It is critically important to understand the first few jobs are not about how much money you will make but more about understanding the workplace, learning how to work, and learning life lessons. My first few jobs paid a minimum wage of $1.90 per hour in the early 70s, but the actual value of life lessons learned during that time was invaluable. Think of those first jobs as the elementary school of life where your mistakes won’t matter, and in your first year, you will learn more about life than in the entire 12 years of school on the path to graduation.

I sincerely hope this book helps provide meaningful insight to those individuals questioning what options are available if not attending college and that success is not defined by rather you go to college or not but by whether you are skilled or not.

What’s inside


Shattering myths behind school and college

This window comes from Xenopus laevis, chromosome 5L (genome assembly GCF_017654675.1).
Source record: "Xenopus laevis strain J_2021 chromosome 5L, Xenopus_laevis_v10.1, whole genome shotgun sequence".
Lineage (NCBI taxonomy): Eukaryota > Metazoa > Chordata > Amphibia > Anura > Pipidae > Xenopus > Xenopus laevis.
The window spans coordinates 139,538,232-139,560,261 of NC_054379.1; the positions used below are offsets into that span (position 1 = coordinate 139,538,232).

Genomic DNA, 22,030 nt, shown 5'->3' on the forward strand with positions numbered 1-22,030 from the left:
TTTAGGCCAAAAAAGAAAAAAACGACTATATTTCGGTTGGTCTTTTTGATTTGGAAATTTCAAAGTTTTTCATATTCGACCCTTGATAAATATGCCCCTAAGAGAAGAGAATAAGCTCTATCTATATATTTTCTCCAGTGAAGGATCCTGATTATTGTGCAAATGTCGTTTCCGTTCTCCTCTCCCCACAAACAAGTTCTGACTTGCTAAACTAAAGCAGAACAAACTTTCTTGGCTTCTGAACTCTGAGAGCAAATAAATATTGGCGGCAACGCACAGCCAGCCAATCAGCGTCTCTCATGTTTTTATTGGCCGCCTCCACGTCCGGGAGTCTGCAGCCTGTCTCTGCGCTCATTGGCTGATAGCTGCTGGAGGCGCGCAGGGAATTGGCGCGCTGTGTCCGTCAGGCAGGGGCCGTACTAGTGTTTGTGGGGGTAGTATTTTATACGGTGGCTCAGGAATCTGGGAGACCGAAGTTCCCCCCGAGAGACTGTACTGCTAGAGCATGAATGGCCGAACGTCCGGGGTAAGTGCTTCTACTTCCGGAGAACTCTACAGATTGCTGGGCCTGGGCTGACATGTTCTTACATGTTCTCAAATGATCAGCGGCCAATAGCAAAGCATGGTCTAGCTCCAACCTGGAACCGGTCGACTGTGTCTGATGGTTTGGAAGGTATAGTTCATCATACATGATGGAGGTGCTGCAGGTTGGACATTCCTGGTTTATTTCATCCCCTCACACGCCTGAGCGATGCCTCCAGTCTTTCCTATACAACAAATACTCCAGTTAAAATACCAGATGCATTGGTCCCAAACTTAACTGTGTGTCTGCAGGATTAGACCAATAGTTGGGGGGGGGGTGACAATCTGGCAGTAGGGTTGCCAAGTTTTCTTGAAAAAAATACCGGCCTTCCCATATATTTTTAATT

How to have a successful career without college


The importance of getting a job as a teen


Famous, successful people who didn't go to college


Jobs you don't need a college degree for


What you can do right now to build your skills

You have power over your mind-- not outside events. Realize this, and you will find strength.

-Marcus Aurelius

“When did it become, ‘go to college or else it’s working minimum-wage meaningless jobs for life’? The problem with this thought process is that it’s bogus. It’s simply not true.”

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Screw College is now available on Amazon in paperback and on Kindle.

Screw College: A Guide to Finishing Success and a Rewarding and Fulfilling Career without College Book Cover